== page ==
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In "An Occurrence at Owl Creek Bridge," obvious examples of realistic detail are the setting of the Civil War with the enmity existing between the two sides fighting. This description of the setting told from the third person point of view is conventional realism, of course. However, with the switch to first person point of view and then back to third person, there is a disorientation of the reader as to what is actually happening. But, ironically, through this change in point of view, Bierce creates his most brutal realism: the horrors and ugliness of war.
The character of Faquhar, whose name conquers romantic tales of adventure, entertains the romantic idea of an "opportunity for distinction" by sabotaging the railroad bridge. But, Bierce satirizes this romantic idea in Faquhar's being a prime target for entrapment by the Union soldier. Even with the rope around his neck, Faquahar cannot accept reality, imagining that he escapes. The return to third person point of view underscores the cold reality of the ugliness and brutality of war: Faquahar, is, indeed, dead.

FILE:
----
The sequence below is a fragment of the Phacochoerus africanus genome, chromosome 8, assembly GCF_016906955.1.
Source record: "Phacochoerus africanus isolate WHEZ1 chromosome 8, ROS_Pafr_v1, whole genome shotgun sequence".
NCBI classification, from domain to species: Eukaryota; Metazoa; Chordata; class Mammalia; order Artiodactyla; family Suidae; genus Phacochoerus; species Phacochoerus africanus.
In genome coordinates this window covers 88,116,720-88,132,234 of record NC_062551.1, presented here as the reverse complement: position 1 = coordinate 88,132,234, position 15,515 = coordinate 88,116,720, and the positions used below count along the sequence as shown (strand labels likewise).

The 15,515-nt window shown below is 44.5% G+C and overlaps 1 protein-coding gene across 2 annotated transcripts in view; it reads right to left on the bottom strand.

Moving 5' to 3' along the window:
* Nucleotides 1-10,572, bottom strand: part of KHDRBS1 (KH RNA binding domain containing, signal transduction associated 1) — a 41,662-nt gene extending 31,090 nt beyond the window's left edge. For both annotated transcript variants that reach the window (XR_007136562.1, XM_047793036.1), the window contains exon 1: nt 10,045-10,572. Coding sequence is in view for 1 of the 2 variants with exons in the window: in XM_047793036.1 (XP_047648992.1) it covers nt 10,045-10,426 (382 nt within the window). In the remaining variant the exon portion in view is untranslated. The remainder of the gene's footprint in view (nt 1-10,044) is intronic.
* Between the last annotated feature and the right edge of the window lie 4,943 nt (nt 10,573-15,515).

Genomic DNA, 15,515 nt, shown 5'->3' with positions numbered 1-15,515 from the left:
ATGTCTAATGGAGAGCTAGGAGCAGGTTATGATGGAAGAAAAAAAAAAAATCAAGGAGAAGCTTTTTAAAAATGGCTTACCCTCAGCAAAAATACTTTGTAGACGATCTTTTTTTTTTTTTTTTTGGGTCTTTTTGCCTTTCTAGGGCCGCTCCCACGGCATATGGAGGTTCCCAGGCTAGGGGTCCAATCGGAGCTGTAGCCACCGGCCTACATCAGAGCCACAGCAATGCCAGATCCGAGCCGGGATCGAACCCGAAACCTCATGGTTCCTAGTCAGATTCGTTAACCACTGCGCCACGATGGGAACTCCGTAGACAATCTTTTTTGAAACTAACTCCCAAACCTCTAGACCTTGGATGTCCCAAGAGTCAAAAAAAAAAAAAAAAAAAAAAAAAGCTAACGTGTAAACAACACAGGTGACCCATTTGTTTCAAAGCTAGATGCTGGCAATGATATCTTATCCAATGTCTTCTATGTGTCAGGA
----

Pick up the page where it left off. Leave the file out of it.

The way the story unfolds is indeed realistic, but the literary genre seems to be an example of naturalism more than anything else. The heightening discrepancy between the way things seem and the way they really are and the manner in which the protagonist's own senses are foiled reinforce this stance.
Some critics even classify this work as being gothic, with a focus on the morbid, sinister side of nature.
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